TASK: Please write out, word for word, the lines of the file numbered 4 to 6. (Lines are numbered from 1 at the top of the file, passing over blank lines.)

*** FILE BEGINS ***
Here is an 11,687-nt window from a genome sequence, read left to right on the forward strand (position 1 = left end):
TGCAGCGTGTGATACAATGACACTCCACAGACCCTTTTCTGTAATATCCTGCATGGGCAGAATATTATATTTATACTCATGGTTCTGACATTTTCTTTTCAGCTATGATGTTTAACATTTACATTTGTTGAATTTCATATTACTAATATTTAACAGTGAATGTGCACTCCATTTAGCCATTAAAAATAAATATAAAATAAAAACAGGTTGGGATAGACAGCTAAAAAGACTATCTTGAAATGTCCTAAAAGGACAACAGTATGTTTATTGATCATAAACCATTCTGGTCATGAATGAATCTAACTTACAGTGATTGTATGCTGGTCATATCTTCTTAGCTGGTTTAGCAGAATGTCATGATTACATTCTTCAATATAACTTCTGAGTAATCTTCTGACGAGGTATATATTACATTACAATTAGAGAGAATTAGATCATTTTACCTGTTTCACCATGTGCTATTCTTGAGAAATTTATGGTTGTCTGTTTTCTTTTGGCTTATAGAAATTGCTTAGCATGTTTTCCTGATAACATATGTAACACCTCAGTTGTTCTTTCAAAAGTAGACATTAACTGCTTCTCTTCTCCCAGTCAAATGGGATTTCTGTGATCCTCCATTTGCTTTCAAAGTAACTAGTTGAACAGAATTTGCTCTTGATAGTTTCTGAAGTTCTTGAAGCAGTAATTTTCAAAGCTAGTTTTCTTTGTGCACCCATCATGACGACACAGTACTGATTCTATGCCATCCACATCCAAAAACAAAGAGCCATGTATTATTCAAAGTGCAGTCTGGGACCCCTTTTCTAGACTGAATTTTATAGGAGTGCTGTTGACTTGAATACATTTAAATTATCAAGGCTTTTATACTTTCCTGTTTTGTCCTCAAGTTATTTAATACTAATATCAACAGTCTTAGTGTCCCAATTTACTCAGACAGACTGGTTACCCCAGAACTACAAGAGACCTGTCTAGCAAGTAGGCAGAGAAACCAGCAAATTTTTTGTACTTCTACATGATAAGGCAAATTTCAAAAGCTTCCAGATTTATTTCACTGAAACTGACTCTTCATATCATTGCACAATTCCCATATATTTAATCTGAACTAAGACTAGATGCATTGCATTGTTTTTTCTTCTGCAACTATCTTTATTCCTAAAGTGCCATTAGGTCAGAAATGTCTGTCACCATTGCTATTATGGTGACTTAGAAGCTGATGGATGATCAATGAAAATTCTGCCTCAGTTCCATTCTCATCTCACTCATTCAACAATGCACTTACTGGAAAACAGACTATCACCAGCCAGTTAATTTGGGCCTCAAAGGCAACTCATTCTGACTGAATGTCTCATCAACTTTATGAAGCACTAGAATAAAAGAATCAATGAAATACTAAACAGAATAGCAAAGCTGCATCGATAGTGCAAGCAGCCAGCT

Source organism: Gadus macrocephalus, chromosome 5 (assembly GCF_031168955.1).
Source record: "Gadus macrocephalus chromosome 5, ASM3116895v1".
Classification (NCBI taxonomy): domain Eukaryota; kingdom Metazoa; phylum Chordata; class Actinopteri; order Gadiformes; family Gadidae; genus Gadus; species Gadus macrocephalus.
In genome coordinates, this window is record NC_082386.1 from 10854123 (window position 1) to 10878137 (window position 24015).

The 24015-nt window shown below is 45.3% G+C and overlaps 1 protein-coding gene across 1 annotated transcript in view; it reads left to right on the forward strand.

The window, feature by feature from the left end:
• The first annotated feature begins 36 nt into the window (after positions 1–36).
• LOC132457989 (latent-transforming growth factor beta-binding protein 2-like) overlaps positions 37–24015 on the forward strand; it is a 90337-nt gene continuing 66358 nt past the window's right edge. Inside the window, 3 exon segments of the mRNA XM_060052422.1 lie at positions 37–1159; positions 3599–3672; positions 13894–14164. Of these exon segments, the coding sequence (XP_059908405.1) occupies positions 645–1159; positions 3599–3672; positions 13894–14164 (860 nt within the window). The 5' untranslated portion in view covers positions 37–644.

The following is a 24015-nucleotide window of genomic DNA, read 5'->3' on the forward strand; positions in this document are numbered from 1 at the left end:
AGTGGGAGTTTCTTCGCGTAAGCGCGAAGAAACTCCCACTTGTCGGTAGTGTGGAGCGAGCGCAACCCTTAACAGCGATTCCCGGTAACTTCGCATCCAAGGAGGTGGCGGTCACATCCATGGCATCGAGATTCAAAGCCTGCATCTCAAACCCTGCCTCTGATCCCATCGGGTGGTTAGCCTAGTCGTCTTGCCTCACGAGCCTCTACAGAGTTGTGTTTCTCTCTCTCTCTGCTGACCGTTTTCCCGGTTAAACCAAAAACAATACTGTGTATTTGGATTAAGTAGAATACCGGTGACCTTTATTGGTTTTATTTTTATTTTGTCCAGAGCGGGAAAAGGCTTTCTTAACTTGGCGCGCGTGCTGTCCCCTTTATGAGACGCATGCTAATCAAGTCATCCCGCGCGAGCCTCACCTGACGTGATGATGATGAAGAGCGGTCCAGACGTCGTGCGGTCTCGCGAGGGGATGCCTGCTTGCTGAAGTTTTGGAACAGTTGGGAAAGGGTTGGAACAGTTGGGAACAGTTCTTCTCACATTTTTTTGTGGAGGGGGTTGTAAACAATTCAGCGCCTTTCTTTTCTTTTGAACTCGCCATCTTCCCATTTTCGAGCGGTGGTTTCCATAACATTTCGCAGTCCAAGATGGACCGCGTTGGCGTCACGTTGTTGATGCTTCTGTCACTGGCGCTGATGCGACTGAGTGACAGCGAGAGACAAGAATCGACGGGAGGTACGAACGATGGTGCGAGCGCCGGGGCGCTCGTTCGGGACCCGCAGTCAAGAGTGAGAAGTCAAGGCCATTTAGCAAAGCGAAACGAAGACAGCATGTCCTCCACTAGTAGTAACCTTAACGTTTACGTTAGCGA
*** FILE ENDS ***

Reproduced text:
Source record: "Gadus macrocephalus chromosome 5, ASM3116895v1".
Classification (NCBI taxonomy): domain Eukaryota; kingdom Metazoa; phylum Chordata; class Actinopteri; order Gadiformes; family Gadidae; genus Gadus; species Gadus macrocephalus.
In genome coordinates, this window is record NC_082386.1 from 10854123 (window position 1) to 10878137 (window position 24015).